Originally published on Thu August 9, 2012 2:23 pm
If any of the 700 athletes in London for the Olympic Games are unlucky enough to get injured, they'll get treated at a state-of-the-art polyclinic situated inside the park. But for the half-million tourists, it's straight to a British hospital for serious ailments requiring medical attention.
U.S. Olympic boxer Claressa Shields, the teenager whose dream of being in the first crop of Olympic women boxers led her to tell her story on All Things Considered back in February, will fight for a medal in London.
At the heart of the small town of Milan, Ohio, there's a graceful and tree-lined town square. It makes a good gathering spot for the classic cars and trucks of decades past.
A 1923 T-Bucket Ford, a '77 Chevy El Camino, a '68 AMC AMX, a '46 Dodge truck, a '59 Ford Galaxie — they all keep arriving after 5 o'clock every Tuesday evening. As the owner-drivers park around the square, engine hoods go up, lawn chairs come out — and the admiration begins.
The L.A. band La Santa Cecilia crafts a unique style of Latin Alternative music by mixing traditional South American rhythms with everything from tango and mariachi to rock, jazz and Afro-Cuban percussion. The sextet, named for the patron saint of musicians, is led by the enchanting voice and often eccentrically flamboyant presence of Marisol "La Marisoul" Hernandez.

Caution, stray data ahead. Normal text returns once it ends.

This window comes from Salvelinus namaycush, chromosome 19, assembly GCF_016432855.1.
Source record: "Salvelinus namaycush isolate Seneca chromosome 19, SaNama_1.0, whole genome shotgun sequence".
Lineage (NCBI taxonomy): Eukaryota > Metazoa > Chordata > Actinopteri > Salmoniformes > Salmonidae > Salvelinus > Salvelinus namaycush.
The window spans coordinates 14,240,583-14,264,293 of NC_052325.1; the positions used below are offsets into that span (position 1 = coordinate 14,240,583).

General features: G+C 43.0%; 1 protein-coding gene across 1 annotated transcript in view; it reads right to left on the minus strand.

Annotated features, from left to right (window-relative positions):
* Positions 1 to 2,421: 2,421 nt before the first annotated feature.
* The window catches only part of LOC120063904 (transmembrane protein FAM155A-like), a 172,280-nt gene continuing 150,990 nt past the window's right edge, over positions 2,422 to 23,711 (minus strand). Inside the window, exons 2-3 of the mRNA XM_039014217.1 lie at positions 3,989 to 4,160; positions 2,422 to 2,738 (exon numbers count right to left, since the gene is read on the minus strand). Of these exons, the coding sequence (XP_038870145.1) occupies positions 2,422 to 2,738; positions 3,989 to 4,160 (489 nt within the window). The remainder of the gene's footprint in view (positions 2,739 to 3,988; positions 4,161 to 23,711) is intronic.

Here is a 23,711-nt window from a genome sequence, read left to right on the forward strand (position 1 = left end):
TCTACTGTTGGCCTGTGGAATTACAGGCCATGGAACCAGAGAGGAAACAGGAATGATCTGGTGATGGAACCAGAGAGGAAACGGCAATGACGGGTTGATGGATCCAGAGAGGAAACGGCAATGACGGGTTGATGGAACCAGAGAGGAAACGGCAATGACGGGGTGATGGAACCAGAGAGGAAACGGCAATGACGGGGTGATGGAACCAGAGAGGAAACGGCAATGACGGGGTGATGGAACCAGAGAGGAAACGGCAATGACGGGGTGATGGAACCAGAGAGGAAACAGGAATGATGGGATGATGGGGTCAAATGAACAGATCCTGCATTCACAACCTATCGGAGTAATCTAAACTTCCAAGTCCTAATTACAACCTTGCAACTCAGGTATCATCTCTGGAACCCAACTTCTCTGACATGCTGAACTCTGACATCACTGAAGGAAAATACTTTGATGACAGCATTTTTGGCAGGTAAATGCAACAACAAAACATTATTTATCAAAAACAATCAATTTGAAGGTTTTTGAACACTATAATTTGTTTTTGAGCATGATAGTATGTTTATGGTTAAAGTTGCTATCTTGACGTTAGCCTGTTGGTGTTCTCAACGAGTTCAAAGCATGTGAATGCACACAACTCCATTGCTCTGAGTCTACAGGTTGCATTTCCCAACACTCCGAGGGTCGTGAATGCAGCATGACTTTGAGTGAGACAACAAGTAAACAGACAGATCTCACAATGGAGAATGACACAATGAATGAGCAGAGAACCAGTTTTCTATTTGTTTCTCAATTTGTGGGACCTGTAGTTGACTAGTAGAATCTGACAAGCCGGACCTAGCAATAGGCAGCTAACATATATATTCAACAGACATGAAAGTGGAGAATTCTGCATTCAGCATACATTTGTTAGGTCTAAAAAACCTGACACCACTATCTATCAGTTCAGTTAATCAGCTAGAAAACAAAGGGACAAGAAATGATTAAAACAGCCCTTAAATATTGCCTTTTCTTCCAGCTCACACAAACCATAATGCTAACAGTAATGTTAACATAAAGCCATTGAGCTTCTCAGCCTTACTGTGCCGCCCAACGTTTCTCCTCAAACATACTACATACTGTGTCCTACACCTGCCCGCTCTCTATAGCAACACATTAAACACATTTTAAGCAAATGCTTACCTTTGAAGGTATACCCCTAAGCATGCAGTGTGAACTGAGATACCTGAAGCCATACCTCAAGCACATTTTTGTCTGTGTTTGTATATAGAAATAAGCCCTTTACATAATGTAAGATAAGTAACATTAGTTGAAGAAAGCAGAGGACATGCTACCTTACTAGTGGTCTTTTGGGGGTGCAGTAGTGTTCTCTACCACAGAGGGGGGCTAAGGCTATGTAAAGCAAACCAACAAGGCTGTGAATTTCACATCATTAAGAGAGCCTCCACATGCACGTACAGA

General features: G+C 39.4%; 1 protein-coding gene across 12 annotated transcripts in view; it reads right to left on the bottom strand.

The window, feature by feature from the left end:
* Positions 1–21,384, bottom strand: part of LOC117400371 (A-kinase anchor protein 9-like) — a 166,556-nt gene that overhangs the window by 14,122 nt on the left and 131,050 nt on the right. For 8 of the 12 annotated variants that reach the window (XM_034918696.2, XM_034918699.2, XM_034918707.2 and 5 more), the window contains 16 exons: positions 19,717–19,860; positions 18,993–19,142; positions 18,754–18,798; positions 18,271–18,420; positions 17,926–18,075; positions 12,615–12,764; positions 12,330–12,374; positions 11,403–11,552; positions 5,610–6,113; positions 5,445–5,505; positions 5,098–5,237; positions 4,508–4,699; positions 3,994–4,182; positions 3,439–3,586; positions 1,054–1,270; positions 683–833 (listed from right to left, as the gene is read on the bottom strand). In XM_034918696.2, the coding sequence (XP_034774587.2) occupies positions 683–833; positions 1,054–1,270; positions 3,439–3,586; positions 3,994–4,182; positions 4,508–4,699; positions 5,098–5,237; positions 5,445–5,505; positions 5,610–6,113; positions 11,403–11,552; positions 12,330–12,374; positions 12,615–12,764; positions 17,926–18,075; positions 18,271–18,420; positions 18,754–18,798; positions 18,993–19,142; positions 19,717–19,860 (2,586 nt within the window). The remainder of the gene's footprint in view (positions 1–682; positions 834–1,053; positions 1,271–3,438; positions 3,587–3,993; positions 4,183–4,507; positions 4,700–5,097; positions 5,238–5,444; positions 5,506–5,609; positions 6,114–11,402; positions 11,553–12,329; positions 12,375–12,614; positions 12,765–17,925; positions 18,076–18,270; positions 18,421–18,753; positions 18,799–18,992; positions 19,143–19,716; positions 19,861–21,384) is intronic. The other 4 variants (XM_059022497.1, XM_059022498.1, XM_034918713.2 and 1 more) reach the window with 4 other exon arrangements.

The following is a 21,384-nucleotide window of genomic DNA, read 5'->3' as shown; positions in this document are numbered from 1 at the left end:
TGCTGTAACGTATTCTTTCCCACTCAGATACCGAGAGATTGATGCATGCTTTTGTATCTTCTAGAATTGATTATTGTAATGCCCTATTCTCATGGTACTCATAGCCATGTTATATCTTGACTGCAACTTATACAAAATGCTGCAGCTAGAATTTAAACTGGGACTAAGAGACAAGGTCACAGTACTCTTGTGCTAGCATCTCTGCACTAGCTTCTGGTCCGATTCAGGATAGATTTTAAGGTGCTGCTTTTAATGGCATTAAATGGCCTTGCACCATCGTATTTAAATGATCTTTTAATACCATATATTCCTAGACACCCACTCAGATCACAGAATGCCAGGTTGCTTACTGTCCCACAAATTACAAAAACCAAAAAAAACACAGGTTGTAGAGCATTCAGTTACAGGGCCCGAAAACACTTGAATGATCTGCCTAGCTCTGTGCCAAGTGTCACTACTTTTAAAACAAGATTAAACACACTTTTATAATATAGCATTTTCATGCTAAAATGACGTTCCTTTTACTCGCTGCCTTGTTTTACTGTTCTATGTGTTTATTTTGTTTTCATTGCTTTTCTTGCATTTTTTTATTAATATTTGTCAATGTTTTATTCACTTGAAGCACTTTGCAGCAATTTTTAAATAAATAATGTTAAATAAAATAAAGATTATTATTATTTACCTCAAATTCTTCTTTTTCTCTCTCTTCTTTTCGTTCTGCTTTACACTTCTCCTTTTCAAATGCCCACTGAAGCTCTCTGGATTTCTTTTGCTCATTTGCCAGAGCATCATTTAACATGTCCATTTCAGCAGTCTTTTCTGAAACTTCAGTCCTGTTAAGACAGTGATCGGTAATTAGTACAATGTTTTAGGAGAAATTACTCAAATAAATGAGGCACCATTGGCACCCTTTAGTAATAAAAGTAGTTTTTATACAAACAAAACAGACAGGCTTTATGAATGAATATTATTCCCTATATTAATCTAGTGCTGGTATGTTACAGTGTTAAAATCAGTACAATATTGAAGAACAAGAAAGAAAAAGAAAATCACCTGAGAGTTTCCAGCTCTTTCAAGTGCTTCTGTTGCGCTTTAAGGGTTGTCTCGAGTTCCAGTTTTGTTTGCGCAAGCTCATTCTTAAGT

Forgive me, Facebook! I do not always want to tell people what I like. This flaw in my character puts me at odds with much of modern life, which is, of course, organized around a relentless cycle of recommendation.
This month we are collecting your stories about the good things Americans are doing to make their community a better place. Some of your contributions will become blog posts and the project will end with a story that weaves together submissions to make a story of Americans by Americans for Americans.
Originally published on Tue August 7, 2012 7:42 am
When we posted about the apps and streaming options NBC and others offer for the London 2012 Games, many readers responded that as non-TV subscribers, they were cut out of the plan. Many added that they aren't scofflaws — they're people who watch broadcast television, and occasionally pay for cable shows or movies via Netflix or iTunes.